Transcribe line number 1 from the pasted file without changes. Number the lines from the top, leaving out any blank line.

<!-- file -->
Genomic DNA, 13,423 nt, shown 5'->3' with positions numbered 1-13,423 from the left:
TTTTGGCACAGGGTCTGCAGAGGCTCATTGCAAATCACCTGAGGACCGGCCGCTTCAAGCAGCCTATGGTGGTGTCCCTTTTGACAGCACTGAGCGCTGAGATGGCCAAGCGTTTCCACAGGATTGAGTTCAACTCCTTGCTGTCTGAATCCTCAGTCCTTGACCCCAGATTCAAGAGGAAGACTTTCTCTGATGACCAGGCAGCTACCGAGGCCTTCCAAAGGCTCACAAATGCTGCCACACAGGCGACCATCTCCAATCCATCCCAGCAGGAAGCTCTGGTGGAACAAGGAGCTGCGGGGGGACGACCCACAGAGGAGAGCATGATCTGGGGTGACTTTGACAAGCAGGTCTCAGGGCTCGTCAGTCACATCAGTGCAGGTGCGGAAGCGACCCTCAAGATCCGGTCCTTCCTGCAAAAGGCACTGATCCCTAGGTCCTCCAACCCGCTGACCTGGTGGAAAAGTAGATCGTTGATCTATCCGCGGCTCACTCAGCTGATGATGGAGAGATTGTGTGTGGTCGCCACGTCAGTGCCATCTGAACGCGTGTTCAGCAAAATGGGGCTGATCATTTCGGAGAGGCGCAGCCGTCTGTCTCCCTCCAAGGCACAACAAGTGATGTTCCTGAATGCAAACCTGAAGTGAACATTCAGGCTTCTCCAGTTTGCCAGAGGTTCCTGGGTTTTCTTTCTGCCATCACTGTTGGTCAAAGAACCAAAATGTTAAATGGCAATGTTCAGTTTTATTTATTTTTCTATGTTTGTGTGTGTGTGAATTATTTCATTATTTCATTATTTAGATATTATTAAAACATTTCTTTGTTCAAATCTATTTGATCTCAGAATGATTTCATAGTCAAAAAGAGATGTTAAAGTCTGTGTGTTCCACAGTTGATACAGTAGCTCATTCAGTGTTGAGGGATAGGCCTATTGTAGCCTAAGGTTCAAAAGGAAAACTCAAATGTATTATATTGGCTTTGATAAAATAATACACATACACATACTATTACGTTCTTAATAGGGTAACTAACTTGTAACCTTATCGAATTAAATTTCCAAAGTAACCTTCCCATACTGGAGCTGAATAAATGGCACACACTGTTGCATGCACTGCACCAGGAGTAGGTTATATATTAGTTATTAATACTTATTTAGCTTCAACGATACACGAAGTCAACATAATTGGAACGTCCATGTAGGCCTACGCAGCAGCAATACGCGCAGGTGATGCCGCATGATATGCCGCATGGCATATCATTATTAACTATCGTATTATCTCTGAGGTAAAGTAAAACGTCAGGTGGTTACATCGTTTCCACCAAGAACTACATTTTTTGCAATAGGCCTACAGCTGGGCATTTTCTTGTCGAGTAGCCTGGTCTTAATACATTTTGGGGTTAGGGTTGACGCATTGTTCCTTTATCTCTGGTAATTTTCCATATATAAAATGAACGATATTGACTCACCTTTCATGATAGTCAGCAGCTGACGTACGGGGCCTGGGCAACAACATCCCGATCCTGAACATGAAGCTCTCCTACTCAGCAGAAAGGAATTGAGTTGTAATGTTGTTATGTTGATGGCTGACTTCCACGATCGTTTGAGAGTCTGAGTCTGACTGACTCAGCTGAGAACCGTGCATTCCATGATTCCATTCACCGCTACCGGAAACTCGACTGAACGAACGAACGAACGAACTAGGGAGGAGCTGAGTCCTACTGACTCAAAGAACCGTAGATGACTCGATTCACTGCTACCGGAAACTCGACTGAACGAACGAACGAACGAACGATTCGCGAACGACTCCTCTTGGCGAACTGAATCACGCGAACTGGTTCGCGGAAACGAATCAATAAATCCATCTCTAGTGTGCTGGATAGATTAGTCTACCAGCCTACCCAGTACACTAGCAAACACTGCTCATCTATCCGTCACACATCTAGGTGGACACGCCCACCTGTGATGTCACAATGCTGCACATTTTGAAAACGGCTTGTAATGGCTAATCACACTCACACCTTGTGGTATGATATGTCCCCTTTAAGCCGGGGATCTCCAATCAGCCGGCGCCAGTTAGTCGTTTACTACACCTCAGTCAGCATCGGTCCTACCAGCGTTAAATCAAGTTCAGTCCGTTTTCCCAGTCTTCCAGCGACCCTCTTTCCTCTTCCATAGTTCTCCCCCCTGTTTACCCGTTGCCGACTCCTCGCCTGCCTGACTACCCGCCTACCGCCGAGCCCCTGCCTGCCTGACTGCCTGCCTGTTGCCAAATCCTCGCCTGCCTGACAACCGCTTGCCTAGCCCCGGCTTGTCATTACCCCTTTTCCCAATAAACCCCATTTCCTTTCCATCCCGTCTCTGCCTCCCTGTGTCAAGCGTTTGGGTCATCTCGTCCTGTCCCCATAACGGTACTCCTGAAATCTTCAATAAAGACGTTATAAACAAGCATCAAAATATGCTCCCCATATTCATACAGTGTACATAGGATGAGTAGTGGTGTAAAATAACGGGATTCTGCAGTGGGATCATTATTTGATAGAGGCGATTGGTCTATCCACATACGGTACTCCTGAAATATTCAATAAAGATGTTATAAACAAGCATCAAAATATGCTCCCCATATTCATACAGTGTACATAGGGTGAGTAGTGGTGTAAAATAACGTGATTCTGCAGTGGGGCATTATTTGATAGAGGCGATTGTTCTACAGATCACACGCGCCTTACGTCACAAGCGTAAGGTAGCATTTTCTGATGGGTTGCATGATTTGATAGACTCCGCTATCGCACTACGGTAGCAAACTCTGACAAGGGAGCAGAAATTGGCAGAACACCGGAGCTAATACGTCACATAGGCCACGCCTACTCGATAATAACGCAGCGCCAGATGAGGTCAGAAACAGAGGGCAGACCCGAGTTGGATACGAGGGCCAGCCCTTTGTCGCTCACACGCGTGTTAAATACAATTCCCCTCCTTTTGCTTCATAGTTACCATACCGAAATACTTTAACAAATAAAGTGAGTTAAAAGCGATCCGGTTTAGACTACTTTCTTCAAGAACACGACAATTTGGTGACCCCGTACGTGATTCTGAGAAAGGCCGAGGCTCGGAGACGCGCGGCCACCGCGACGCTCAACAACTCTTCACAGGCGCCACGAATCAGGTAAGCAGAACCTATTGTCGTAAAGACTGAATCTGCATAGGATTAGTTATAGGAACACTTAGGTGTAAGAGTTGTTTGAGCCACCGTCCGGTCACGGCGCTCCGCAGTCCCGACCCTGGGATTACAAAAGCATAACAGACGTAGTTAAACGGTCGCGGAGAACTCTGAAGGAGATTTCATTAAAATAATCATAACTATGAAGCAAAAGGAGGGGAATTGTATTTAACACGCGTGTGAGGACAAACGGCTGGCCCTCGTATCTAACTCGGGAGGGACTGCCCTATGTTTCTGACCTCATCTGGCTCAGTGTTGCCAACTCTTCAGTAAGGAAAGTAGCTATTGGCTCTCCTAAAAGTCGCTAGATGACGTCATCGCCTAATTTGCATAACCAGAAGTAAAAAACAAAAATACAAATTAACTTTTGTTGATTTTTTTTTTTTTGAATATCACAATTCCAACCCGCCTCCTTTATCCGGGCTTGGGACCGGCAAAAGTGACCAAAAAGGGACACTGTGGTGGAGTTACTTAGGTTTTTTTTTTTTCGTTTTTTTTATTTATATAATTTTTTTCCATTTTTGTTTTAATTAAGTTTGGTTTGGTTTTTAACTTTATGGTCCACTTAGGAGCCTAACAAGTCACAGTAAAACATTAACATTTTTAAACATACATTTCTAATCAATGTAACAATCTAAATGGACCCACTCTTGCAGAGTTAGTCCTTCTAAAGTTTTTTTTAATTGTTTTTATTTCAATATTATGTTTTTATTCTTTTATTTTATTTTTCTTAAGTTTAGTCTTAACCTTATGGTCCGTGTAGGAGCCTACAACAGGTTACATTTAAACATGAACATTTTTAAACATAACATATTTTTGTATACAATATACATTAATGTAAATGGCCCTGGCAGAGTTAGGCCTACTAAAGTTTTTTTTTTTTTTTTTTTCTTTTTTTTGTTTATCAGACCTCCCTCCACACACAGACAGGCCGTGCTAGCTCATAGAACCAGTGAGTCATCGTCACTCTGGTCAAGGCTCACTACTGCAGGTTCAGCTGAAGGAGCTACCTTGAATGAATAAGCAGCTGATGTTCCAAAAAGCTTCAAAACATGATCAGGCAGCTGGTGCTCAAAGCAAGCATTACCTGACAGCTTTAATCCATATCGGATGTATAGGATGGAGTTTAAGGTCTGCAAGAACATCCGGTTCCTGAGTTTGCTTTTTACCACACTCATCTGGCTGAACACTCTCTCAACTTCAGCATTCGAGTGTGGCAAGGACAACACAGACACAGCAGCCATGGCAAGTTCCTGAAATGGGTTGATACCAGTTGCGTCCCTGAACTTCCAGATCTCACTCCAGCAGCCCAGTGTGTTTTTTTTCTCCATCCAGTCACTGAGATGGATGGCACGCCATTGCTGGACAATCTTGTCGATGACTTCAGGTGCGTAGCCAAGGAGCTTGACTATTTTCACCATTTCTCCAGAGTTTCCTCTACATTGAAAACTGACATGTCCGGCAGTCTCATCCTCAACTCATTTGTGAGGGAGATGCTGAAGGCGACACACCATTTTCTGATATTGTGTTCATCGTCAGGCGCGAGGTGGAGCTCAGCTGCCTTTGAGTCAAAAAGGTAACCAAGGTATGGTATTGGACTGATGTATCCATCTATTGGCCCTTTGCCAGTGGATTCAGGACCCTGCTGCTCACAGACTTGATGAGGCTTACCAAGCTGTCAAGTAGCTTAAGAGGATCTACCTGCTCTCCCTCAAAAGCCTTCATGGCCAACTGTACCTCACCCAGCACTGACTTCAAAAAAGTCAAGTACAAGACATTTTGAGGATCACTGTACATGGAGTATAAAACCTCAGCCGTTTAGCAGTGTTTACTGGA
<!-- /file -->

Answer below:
Genomic DNA, 13,423 nt, shown 5'->3' with positions numbered 1-13,423 from the left: